Wednesday, February 26, 2014

Our responsibility in the White Clouds


    People in the Wood River Valley will have outsized influence on whether and how a national monument is established in the Boulders and White Clouds. I don’t live in the valley, but thanks to people who do and did I have come over 35 years to love the White Clouds and East Fork Salmon more than any place on earth. So I presume to offer my thoughts on the outsized responsibility that accompanies outsized influence.
    Most monument discussion I have heard so far starts with how it would, should or should not affect our uses of the area. Since our love for it starts with our use, this is natural, and important. But I think our core responsibility is to the waters, lands, wildlife, fish, forests, heights and natural cycles that are the Boulders and White Clouds.  

A national monument could protect the waters,
in the SNRA and entire East Fork,
which give birth to salmon and take them seaward.

    Many monument backers, including me, say we seek it to protect wilderness values. But in our legal and political lexicons, wilderness seems now mainly a term that contrasts and regulates human uses: here uses a and b are allowed, but not uses x and y. This is unfortunate—the word’s richness deserves better, but it seems to be true. So our core responsibility to the White Clouds may be better captured by Thoreau’s word: wildness. Wildness is the most unique, capacious and valuable attribute the waters, lands and life of the White Clouds create. We do not bestow this wildness—it is in the place and the parts whose mesh makes the place. But we can diminish its scope and depth and value.
     For me, the heart of that wildness is salmon and steelhead, since they arise from White Clouds waters and then annually ferry into the area sea-packaged nutrients that over millennia built many of its webs of life. Its salmon are now endangered with extinction, and thus so is this unreplaceable ferry of life and health into it. We short-timers do not really see the damage done by the loss of this fish-borne wildness the last 50 years, and so tend not to grasp the worse damage it will do in 100 or 200 years. But to establish a national monument of durable value to the place itself we must try.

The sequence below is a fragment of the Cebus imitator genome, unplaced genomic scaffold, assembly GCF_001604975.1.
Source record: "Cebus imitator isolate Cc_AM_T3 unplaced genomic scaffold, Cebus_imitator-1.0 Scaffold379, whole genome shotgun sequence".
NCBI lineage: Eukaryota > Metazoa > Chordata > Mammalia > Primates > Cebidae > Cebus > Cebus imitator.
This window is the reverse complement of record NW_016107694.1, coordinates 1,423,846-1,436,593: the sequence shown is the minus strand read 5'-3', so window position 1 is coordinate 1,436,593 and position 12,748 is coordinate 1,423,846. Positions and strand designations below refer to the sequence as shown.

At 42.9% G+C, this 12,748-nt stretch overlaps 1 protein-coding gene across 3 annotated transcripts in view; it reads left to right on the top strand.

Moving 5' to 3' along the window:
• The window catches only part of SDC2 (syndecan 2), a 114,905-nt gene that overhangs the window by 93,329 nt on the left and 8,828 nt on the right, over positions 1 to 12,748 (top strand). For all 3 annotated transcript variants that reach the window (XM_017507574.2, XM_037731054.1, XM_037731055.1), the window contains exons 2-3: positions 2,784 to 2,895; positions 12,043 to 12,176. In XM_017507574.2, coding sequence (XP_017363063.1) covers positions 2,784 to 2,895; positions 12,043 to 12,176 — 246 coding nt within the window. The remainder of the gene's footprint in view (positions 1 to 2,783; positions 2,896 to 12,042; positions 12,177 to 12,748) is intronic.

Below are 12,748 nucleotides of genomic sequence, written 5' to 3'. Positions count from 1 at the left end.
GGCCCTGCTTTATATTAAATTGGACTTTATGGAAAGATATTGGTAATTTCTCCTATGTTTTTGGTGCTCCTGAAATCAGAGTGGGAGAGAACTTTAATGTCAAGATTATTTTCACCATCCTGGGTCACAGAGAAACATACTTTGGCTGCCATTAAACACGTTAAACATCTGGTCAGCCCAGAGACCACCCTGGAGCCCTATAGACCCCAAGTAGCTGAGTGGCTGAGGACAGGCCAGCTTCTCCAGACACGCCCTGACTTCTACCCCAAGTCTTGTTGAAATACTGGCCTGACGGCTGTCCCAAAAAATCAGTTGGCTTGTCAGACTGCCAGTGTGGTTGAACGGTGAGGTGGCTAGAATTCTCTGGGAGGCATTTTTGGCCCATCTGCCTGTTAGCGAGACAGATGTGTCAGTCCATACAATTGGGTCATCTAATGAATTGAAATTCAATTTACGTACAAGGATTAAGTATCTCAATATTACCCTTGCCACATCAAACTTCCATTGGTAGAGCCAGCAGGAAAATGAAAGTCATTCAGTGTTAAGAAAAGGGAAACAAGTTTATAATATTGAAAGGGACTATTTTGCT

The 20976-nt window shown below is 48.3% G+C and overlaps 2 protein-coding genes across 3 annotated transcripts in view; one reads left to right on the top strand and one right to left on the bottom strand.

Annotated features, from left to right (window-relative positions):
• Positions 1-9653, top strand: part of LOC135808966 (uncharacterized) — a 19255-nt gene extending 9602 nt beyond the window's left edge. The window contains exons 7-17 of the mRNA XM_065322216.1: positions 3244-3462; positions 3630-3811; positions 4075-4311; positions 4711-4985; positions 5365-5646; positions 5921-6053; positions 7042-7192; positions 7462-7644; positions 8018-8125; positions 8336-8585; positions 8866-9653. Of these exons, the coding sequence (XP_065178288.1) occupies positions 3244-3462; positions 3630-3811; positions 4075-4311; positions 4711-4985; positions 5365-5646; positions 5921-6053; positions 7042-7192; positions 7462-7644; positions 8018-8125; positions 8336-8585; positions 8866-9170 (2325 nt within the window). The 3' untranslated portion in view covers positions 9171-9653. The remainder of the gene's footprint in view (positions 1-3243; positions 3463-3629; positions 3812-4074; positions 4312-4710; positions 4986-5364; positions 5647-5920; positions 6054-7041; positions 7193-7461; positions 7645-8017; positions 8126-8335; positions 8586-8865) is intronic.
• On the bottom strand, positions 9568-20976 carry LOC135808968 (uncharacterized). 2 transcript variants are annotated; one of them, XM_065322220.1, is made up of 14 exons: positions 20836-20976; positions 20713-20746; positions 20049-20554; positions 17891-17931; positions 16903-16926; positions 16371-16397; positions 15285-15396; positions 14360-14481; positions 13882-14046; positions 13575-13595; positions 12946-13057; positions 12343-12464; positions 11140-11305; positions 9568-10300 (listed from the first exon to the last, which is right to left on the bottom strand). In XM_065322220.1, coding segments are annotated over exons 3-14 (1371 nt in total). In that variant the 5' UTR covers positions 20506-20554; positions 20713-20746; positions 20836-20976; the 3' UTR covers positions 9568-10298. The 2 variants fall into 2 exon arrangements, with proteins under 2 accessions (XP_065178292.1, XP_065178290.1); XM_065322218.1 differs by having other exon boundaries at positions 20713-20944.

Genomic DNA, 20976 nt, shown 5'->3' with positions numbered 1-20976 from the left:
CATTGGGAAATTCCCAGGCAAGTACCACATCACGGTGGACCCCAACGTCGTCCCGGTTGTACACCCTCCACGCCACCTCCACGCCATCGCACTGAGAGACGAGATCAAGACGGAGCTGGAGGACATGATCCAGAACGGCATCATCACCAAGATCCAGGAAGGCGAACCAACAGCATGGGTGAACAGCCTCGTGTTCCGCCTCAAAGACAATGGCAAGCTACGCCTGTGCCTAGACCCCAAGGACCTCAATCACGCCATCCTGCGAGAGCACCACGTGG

A national monument could protect the waters, in the SNRA and entire East Fork, which give birth to salmon and take them seaward. And while a monument cannot directly reduce the downstream dam mortalities that endanger White Clouds salmon with extinction, a monument could tell the story—to users and nearby residents, Idahoans and Americans—of these fish, how their ocean ferry builds the White Clouds, and the consequences to the place of their erasure.
    The salmon and steelhead whose valiant tatters inhabit the White Clouds are part of the farthest and highest migrating salmon group on earth. The SNRA and Sawtooth National Forest have never told this story, or told what their disappearance will do to the White Clouds over decades and centuries. A monument could remedy that. I think remedying it is more important to the White Clouds than any lines on maps or any set of uses.
    Salmon are not the only lens through which to seek the wild White Clouds, but they are the kind of lens most basic to it and its future. Baba Dioum, a Senegalese man, says “we will conserve only what we love, we will love only what we understand, and we will understand only what we are taught.” A Boulder-White Clouds National Monument, soundly keeled, will over time better protect its webs of wildness and better teach their stories and gifts to users, visitors, managers and neighbors. Our responsibility is to lay that keel.  

    Pat Ford helped found the Save Our Wild Salmon Coalition and then worked for it for 21 years. He is a former executive director of the Idaho Conservation League, and with Lynne Stone founded the Boulder-White Clouds Council in 1984. He lives in Boise.

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